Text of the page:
“There was no sudden change of attitude as they know that there is a problem,” a source familiar with Thursday’s talks who spoke on condition of anonymity said in an interview.

Thursday’s meeting, proposed by Diko chairman and failed presidential candidate Nicholas Papadopoulos proposing loan writedowns and guarantor relief, aimed at setting out a ‘national policy on non-performing loans and this is what was achieved’, the source added.

Delinquent loans in the Cypriot banking system amounted to €20 billion in December according to the central bank, and make up more than two fifths of total loans. The modernisation of the foreclosure and insolvency framework in 2014 and 2015, a requirement under Cyprus’s bailout terms, proved ineffective in helping to tackle strategic defaults – there were cases of borrowers able to repay their loans but opting not to do so. The Central Bank of Cyprus requested an overhaul of the framework repeatedly.

While no decisions were taken on concrete action, there was a consensus that addressing strategic defaults was a priority, alomg with setting up a ‘technocratic committee’ to prepare proposals to establish a body that will [MISSING WORD HERE?]households willing to repay their mortgages but unable to do so, he added.

“The Central Bank of Cyprus already prepared a report highlighting weaknesses in the legislative framework on foreclosures and the ministry of finance is already preparing draft laws to address them based on that,” the source said.

“There was a consensus about the protection of primary home owners but with the right criteria, i.e. it will be extended to borrowers who consistently paid their loans before the crisis and cannot do this today,” he said.

The meeting also discussed the need to pass these bills without engaging ‘in endless debates and that the parties pass them at the parliament without delay’, he added.

“Where a foreclosure is necessary, it has to take place quickly.”

Earlier, finance minister Harris Georgiades in an interview with state radio CyBC warned that Europe’s regulatory and supervisory framework was getting stricter, in an apparent reference to the European Central Bank’s (ECB) announcement of new guidance for banks related to the provisioning of non-performing loans aimed at reassuring depositors in Europe.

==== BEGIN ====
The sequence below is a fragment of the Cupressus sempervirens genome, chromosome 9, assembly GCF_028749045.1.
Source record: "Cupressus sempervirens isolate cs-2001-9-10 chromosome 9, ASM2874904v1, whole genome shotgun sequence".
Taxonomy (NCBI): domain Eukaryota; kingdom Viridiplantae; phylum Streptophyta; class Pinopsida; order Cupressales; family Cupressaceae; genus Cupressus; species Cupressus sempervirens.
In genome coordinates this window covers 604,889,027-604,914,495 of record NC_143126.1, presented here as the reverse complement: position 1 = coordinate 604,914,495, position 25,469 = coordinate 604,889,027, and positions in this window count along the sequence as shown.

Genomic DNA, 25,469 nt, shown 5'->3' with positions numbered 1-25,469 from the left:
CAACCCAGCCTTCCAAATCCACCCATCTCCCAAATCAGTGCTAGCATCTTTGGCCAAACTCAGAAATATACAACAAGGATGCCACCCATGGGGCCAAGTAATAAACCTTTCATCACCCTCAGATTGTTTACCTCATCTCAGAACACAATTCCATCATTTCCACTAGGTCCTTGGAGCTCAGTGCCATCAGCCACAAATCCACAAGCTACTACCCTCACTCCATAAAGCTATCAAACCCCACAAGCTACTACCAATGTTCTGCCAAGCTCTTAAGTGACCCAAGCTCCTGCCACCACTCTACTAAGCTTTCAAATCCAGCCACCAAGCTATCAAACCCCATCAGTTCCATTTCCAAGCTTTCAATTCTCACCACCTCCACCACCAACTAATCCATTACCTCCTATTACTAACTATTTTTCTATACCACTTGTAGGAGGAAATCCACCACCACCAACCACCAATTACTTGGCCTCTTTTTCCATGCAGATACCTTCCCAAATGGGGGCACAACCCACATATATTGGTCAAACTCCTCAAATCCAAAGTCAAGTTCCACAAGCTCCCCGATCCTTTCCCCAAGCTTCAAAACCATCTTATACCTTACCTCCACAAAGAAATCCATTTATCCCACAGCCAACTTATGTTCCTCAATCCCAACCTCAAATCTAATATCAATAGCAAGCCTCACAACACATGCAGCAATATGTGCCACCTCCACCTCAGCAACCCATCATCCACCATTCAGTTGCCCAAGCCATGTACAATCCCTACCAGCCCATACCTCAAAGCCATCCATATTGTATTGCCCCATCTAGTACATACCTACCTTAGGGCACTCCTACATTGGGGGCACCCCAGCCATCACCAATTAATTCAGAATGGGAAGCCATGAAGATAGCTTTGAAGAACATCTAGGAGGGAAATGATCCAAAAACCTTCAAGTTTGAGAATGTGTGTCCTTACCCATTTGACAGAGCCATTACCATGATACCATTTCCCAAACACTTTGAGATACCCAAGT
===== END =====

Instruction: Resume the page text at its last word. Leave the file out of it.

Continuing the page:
“The addendum supplements the qualitative non-performing loans guidance, published on March 20, 2017, and specifies the ECB’s supervisory expectations for prudent levels of provisions for new non-performing loans,” the Frankfurt-based lender said.

“The addendum is non-binding and will serve as the basis for the supervisory dialogue between the significant banks and ECB Banking Supervision.”

The implementation of the addendum aims at avoiding banks piling up non-performing loans in the future by encouraging them to make timely provisions for loan impairments.

Georgiades said that following yesterday’s meeting the pressure will increase on the ‘numerous strategic defaulters’, while proposals will aim at extending social protection to borrowers who are not responsible for the problems they are currently facing.

Reaction to the meeting’s results among banks was mixed on Friday. One banker said that his bank would continue on its course applying the tools it has at its disposals, including foreclosures, restructurings and the sale of loans without having too many expectations about what politicians can produce. A colleague of his was more optimistic saying that he was expecting to see some progress in modernising legislation.